High school students with financial issues can turn those woes into cash with essay-writing contest
What was the dumbest thing you ever did with your money?
Fessing up to their moronic money moves in an essay contest has earned hundreds of Canadian students big bucks. The contest for Grade 12 students is held every fall during Credit Education Week Canada.
Credit Canada Debt Solutions and Capital One partner with other sponsors to award university scholarships to writers who best own up to their financial faux pas and share their hard-earned lessons.
Now in its 12th year, the competition aims to jump-start the conversation about personal money management, says Laurie Campbell, CEO of Credit Canada. Almost $500,000 in scholarships have been awarded to more than 350 winners.
With school back in session now that March break is a memory, financial literacy goes to the front of the class as we check in with a few essayists.
Big spender gets the girl: Thomas Black was a lovestruck 11-year-old when he “did something very stupid with a lot of money.” His fifth grade, “soon-to-be-wife” was head-over-heels about Webkinz stuffed animals. So he bought one to impress her.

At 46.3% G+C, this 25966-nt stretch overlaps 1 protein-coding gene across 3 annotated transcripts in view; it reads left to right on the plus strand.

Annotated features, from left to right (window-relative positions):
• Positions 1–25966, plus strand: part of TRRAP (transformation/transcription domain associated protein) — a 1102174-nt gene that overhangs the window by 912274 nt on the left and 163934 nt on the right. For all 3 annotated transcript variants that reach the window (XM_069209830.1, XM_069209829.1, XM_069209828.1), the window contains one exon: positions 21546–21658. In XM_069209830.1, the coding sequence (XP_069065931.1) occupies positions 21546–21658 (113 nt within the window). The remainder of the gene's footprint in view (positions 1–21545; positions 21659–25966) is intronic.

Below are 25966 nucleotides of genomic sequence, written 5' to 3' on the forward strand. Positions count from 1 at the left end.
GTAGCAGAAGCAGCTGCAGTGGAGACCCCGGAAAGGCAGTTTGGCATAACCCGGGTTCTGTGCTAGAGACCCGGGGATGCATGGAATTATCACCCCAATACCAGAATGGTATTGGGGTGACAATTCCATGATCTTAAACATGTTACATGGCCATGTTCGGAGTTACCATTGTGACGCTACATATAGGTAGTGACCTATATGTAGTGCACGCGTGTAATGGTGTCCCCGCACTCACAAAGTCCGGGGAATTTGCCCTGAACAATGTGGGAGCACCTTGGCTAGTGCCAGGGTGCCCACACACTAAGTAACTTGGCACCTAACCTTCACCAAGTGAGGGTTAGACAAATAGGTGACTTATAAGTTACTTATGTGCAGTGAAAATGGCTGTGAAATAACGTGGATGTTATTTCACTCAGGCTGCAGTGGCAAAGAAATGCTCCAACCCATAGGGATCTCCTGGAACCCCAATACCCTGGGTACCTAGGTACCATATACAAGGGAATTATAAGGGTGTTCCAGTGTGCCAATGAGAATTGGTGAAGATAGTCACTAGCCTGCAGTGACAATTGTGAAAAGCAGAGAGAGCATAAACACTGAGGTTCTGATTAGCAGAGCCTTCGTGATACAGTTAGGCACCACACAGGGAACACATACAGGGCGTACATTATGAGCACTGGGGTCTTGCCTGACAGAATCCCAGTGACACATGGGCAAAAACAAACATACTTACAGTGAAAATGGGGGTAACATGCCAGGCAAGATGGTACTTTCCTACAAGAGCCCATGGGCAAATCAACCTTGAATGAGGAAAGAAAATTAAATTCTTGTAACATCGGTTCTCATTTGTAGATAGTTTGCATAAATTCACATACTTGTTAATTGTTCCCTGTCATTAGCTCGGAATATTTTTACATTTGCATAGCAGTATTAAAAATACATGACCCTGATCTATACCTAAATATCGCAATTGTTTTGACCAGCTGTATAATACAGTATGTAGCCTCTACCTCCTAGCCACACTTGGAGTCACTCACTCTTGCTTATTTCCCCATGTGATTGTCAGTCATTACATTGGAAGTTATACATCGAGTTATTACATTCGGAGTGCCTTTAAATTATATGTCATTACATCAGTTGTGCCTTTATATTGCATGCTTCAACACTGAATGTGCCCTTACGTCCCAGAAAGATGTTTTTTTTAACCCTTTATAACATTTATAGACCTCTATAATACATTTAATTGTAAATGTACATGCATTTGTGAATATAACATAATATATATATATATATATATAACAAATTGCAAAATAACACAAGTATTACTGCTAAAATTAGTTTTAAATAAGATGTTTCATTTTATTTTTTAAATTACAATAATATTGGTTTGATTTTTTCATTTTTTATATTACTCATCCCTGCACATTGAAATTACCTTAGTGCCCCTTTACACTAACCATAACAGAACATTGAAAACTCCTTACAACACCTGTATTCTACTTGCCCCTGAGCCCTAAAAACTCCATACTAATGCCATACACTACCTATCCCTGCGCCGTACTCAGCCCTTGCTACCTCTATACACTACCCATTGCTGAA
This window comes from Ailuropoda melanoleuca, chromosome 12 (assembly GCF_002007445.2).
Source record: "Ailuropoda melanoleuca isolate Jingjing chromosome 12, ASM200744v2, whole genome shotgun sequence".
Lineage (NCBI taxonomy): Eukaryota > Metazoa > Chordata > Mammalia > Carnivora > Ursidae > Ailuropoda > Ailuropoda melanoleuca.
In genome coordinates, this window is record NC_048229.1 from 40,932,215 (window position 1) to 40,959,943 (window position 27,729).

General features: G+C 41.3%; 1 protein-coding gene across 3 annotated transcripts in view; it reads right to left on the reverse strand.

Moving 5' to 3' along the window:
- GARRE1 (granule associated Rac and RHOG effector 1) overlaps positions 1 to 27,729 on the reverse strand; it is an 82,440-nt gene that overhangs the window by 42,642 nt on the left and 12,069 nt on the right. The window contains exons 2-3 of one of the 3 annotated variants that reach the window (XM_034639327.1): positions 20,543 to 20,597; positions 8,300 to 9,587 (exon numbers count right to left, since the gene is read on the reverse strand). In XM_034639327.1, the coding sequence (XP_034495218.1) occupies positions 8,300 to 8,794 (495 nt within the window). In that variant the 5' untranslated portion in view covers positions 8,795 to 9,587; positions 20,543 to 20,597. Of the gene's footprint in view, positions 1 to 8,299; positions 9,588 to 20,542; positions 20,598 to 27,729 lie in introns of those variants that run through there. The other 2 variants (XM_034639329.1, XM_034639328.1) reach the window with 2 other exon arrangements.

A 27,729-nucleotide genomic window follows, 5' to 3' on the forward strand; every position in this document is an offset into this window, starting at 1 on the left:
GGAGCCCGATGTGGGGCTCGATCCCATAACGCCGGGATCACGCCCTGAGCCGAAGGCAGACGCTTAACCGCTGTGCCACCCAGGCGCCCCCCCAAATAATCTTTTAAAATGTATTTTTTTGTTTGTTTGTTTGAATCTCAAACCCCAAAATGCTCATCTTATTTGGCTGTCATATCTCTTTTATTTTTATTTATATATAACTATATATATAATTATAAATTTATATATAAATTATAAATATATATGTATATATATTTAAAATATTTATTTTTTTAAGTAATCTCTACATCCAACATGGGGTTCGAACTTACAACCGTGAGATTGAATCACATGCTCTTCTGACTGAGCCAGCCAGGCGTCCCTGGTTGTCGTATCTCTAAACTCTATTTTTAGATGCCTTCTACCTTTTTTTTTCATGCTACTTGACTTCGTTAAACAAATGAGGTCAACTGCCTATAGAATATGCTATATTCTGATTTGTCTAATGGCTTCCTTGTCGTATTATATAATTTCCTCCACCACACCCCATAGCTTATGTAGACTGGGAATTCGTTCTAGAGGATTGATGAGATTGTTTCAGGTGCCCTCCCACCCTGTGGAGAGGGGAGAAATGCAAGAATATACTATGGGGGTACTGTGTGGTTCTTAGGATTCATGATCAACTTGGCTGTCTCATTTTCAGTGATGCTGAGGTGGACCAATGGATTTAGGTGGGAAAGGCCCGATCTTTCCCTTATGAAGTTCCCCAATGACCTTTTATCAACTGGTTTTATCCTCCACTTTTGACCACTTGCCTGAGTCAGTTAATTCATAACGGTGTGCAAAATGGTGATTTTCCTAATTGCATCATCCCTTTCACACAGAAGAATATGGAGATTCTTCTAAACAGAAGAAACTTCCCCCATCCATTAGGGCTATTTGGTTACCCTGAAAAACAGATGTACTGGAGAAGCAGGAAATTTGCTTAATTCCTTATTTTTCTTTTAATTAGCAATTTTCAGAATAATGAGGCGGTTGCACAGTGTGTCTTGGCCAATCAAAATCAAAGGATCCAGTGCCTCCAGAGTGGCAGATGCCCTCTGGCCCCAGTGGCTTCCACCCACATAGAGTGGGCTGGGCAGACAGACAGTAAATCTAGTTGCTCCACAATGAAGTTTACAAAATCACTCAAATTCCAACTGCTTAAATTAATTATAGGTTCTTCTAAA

It worked so well that young Black sprinted down the entrepreneurial path to wash dishes, cut grass and “pick enough dog ordure to fertilize a football field” so he could buy more.
Alas, his lady dumped him for “some dodo-head with a trampoline,” leaving him with $300 worth of plush toys and a “gargantuan sense of buyer’s remorse,” says Black, now 20 and studying new media at the University of Lethbridge, in Alta. His first-place win in 2015 netted him a $5,000 scholarship.
While his heartbreak over losing both girl and cash taught him the importance of frugality, he says living on his own since age 17 and financing his education have given him a better appreciation of the value of money.
Black, who works 30 hours a week in a bike shop, controls his spending by using a savings account that he can’t easily access.